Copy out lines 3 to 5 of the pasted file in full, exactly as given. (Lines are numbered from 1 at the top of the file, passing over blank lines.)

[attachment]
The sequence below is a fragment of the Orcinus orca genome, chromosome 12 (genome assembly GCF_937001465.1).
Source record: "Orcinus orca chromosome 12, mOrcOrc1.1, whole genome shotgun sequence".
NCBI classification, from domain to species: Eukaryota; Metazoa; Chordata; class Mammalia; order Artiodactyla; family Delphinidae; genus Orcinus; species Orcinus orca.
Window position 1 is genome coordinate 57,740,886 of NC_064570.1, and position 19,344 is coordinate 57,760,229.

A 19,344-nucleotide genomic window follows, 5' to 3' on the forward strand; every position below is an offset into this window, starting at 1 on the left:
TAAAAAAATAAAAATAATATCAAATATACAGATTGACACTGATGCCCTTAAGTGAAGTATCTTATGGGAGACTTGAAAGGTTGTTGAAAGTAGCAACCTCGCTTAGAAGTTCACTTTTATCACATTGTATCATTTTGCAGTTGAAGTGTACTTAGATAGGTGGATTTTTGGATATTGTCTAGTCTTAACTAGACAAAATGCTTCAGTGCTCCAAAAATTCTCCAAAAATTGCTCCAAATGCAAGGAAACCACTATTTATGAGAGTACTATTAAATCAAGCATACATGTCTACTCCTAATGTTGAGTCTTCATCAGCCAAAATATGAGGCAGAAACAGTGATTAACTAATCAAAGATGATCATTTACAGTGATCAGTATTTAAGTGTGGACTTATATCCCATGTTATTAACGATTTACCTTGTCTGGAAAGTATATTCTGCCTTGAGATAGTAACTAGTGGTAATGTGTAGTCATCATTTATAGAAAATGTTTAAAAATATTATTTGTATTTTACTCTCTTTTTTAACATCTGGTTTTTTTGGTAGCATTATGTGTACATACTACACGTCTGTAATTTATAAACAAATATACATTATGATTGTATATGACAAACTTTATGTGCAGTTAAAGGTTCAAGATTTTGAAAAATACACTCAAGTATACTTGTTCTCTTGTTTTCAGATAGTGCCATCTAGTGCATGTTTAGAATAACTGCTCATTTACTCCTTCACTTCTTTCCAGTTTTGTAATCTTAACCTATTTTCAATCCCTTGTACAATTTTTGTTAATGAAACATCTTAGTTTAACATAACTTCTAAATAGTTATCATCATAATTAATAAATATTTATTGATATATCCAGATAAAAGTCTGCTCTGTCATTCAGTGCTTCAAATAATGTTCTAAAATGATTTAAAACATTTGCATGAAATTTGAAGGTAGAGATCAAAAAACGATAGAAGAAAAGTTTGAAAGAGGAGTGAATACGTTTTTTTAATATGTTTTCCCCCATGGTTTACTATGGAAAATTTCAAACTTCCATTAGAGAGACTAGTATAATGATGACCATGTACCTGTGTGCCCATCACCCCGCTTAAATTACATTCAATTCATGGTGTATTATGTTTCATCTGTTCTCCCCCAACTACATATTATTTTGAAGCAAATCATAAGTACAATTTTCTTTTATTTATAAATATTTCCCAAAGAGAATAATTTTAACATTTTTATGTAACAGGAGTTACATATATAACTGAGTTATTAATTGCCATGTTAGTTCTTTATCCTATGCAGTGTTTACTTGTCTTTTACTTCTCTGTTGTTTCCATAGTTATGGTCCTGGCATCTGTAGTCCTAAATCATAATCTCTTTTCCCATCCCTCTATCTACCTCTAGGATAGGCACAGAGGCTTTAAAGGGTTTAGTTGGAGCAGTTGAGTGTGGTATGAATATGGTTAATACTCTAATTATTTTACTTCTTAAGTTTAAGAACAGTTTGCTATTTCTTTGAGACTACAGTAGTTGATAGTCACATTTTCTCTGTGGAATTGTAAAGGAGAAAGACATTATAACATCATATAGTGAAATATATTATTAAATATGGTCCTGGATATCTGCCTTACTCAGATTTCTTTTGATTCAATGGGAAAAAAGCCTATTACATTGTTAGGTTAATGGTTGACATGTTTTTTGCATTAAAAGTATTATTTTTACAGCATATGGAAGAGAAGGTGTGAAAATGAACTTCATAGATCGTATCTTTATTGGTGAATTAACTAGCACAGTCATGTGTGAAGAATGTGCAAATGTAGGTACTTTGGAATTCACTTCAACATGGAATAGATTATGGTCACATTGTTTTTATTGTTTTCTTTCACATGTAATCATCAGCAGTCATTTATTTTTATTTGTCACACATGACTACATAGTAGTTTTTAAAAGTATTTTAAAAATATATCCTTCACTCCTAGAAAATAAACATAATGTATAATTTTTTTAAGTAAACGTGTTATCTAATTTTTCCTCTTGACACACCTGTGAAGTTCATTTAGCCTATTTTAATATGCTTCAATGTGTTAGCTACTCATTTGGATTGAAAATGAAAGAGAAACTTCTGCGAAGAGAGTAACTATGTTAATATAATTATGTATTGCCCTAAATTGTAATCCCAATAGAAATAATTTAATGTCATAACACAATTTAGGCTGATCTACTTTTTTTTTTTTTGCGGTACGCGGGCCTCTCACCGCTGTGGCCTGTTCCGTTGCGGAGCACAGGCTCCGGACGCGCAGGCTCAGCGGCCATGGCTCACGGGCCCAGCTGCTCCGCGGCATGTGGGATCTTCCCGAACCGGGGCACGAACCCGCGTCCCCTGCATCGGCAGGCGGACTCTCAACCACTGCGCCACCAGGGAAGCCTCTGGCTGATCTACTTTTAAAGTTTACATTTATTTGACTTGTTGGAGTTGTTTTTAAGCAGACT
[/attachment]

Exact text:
NCBI classification, from domain to species: Eukaryota; Metazoa; Chordata; class Mammalia; order Artiodactyla; family Delphinidae; genus Orcinus; species Orcinus orca.
Window position 1 is genome coordinate 57,740,886 of NC_064570.1, and position 19,344 is coordinate 57,760,229.

A 19,344-nucleotide genomic window follows, 5' to 3' on the forward strand; every position below is an offset into this window, starting at 1 on the left: